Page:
Naperville doubling funding for social service programs
Naperville is doubling the amount of grant money it will make available next year to fund programs that address heroin abuse and suicide prevention.
When the city's new fiscal year begins on May 1, a portion of the $500,000 it is making available will be on its way to organizations such as KidsMatter, the Edward Foundation, 360 Youth Services and the Robert Crown Center for Health Education to continue anti-drug and suicide prevention efforts.
The city will give the remainder of the money to a total of 22 organizations to fund other initiatives involving career services, mental health, housing, food pantries and transportation.
"It's a substantial amount of money compared to what we were funding in the past," city council member Judith Brodhead said about the social services grant, which had been set at $250,000 a year since it was established in 2005.
NAMI DuPage will use its funding for an education program in high school and junior high health classes that discusses symptoms of mental illness and ways to get help, Executive Director Angela Adkins said. The program also includes a visit from a teen or young adult who is recovering from mental health issues, and the grant helps provide stipends for the speakers.
The program began five years ago and now is in several schools in Naperville Unit District 203 and Indian Prairie Unit District 204, along with other locations throughout DuPage County. Funding from the city's grant will allow the program, which now reaches roughly 16,000 students a year, to expand, Adkins said.
"It's really a program for prevention because the statistics tell us that at least half of the cases of mental illness begin before age 14," Adkins said.
Funding for the Robert Crown Center for Health Education in Hinsdale will allow the center to film the fourth in a series of videos designed to help parents discuss drug issues with their children, Interim Executive Director Joan Olson said.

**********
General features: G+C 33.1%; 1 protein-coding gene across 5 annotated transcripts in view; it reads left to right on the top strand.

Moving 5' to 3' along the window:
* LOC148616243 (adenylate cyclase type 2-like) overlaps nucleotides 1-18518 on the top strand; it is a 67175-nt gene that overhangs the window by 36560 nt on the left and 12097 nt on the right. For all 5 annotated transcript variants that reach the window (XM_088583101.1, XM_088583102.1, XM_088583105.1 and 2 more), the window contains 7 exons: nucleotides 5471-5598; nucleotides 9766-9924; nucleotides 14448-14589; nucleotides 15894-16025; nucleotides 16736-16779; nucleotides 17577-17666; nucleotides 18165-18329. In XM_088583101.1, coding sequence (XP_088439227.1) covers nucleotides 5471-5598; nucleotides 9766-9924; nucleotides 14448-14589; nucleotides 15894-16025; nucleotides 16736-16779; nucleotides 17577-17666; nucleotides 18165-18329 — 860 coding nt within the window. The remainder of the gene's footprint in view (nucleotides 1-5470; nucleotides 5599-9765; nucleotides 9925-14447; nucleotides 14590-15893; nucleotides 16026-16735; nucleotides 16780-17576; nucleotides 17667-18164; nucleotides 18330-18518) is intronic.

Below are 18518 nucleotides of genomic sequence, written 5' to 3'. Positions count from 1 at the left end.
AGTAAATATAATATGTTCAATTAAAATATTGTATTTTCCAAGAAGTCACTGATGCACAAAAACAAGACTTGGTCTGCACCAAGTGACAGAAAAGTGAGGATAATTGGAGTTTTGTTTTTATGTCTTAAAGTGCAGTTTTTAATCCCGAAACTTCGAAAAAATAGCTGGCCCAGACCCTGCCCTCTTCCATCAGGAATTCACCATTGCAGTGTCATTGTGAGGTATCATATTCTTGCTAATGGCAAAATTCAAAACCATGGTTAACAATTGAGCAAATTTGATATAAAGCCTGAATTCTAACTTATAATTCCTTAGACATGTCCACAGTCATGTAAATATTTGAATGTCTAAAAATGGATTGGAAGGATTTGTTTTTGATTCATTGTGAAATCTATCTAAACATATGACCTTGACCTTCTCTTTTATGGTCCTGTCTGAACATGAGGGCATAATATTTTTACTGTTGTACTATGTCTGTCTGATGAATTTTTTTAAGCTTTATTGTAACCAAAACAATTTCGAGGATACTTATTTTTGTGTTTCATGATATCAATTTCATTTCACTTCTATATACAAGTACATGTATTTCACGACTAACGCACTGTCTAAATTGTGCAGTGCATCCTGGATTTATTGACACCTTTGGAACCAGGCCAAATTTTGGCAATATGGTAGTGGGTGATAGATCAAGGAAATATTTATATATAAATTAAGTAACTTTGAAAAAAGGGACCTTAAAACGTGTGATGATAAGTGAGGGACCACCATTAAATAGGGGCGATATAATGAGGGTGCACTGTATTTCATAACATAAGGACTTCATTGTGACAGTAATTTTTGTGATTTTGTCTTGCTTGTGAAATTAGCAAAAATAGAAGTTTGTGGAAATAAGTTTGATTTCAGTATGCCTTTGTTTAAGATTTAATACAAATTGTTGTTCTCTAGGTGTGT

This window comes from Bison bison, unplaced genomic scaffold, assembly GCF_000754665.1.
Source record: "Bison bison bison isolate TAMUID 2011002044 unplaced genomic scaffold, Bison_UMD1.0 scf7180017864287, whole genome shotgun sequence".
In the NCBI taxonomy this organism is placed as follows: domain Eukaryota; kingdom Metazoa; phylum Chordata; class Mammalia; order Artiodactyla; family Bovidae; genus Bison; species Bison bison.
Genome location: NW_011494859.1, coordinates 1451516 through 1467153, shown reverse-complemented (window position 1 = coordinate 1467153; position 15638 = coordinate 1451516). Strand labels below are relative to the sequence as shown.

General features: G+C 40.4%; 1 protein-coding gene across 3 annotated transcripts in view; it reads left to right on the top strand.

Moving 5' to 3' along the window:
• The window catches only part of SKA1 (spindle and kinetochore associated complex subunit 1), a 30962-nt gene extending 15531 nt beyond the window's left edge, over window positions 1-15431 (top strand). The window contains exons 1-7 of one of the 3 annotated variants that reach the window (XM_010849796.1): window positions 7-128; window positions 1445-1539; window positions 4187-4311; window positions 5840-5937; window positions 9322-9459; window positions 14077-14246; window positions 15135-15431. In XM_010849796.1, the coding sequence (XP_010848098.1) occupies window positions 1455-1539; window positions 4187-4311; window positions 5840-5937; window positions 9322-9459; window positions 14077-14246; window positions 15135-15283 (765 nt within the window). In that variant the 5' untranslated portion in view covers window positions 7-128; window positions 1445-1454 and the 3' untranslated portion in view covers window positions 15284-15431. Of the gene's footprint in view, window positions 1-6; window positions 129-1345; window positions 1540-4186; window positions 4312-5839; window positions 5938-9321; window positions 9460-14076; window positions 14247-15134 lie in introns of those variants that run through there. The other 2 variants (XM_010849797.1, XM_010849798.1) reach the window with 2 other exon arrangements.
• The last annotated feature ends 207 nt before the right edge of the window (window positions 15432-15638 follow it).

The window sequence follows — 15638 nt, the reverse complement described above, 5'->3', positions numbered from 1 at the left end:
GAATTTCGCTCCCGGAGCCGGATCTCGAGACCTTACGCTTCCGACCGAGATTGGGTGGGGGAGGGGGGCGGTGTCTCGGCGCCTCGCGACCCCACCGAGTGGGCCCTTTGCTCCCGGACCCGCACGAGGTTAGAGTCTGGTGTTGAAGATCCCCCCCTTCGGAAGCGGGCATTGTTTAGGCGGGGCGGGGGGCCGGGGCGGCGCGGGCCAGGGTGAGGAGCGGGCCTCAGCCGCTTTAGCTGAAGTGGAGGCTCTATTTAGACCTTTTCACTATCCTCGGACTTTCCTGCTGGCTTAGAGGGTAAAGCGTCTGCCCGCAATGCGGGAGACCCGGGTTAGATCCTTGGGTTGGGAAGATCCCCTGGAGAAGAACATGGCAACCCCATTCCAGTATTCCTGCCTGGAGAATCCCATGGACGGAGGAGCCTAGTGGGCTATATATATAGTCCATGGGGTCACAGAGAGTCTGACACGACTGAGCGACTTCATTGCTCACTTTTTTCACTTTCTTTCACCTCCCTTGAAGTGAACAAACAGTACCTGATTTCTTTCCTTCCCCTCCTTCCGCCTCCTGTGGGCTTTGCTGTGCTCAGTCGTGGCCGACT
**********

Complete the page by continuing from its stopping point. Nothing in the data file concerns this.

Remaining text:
A three-part "Helping Your Teen Avoid Heroin: Learning Tools for Parents" series was produced this year. It used $7,000 in Naperville social services funding to create videos about how heroin addiction affects the brain and body, how to understand adolescent development and help teens make healthy choices and how to talk to teens about heroin and other drugs.
"This year's funding is in concert with the efforts to make sure teens and parents in our community are aware of the crisis in prescription pain medication abuse and heroin use," Olson said.
The fourth video will be shot sometime next year during an unscripted focus group among teenagers who will be asked to discuss what they know about drug abuse, what they don't know, and what they wish their parents knew, Olson said. A facilitator will lead the discussion, but it will come from a teen's point of view.
"Our vision is the facilitator will summarize the key ideas expressed and use those ideas to help parents talk to teens," Olson said. "We hope it serves as a catalyst to get families talking."
Other organizations that will receive funding through next year's social services grant include Community Access Naperville, Inc., Community Career Center, DuPage PADS, Ecumenical Adult Care, Family Shelter Service, Literacy Volunteers of America -- DuPage, Inc., Loaves & Fishes Community Pantry, Naperville CARES, Ray Graham Association, Samaritan Interfaith Counseling Center, Senior Home Sharing, Serenity House, Teen Parent Connection, Western DuPage Special Recreation Association and YMCA of Metropolitan Chicago.
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